Labour costs up 0.4% – filled jobs rise points to employment growth
New Zealand labour costs rose in the first quarter and filled jobs increased, suggesting the household labour force survey on Thursday will show a return to employment growth.
Private sector ordinary time wages rose 0.4 percent in the first three months of the year from the fourth quarter of 2012 and gained 1.8 percent from the first quarter last year, according to Statistics New Zealand.
Economists are looking for some improvement in the labour market after a weak fourth quarter, when the participation rate fell to the lowest in almost nine years and employment shrank 1 percent. Figures in March showed the economy grew 1.5 percent in the final quarter of 2012.
The labour cost index for the first quarter was expected to hold at the fourth-quarter's 0.5 percent pace, according to a Reuters survey.
"Today's labour market reports were on the soft side of both market expectations and our own," says Felix Delbruck, senior economist at Westpac Banking Corp. "They confirmed that inflation pressure remains localised and subdued overall, and will leave the RBNZ comfortable keeping the OCR on hold for now."
Total ordinary time wages also rose 0.4 percent from the previous quarter to be 1.8 percent up from a year earlier.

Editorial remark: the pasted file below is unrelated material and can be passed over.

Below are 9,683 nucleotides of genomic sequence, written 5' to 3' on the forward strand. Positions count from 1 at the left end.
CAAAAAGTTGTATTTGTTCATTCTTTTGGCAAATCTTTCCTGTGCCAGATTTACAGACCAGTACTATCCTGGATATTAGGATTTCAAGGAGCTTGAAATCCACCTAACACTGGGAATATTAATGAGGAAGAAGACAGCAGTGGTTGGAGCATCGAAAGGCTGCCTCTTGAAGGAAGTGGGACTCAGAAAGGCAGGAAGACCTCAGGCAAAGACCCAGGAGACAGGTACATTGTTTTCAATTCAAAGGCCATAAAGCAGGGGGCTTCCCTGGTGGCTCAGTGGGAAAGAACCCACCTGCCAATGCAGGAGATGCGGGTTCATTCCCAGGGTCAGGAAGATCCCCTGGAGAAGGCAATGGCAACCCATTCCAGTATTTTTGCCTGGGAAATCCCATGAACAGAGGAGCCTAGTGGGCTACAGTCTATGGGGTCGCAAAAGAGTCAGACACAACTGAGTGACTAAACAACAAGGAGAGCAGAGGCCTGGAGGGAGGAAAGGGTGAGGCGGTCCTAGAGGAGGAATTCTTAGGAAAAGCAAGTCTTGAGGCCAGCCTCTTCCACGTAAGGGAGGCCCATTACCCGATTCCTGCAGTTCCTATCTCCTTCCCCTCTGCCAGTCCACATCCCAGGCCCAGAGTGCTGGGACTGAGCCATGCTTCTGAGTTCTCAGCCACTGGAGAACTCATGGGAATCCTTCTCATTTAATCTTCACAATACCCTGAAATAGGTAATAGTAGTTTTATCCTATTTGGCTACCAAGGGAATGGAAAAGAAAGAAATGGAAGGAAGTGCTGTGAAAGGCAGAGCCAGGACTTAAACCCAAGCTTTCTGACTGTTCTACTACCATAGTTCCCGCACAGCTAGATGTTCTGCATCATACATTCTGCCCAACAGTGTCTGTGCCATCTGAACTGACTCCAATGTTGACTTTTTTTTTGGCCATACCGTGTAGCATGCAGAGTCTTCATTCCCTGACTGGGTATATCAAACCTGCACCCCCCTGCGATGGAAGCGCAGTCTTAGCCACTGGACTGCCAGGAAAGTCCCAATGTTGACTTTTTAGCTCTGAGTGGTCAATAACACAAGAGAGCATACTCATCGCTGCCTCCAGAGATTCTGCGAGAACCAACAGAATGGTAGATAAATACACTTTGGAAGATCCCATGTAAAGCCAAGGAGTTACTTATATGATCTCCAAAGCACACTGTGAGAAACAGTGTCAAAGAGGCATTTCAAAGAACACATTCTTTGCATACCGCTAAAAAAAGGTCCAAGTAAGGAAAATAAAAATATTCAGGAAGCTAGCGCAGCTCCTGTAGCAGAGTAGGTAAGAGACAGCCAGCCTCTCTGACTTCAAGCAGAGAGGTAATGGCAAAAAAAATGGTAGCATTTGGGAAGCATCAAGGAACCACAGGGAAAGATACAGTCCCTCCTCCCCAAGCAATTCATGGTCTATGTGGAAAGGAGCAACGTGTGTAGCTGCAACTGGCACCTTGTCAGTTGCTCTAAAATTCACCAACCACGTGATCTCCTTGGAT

Separately, the quarterly employment survey showed private sector ordinary time average hourly earnings rose 1 percent in the first quarter and were up 2.3 percent from a year earlier.
Public sector earnings rose 1.6 percent in the quarter and 1.4 percent in the year while total hourly earnings excluding overtime were up 0.8 percent and 2.1 percent, respectively.
Total filled jobs rose 0.4 percent, seasonally adjusted, from the previous quarter and rose 1.7 percent from a year earlier. Seasonally adjusted total paid hours were unchanged in the quarter and rose 2.3 percent from a year earlier.
Today's figures are the first leg on this week's employment releases. The key household labour force survey is expected to show the unemployment rate fell to 6.8 percent from 6.9 percent, while jobs growth climbed 0.8 percent and the participation rate edged up to 67.8 percent.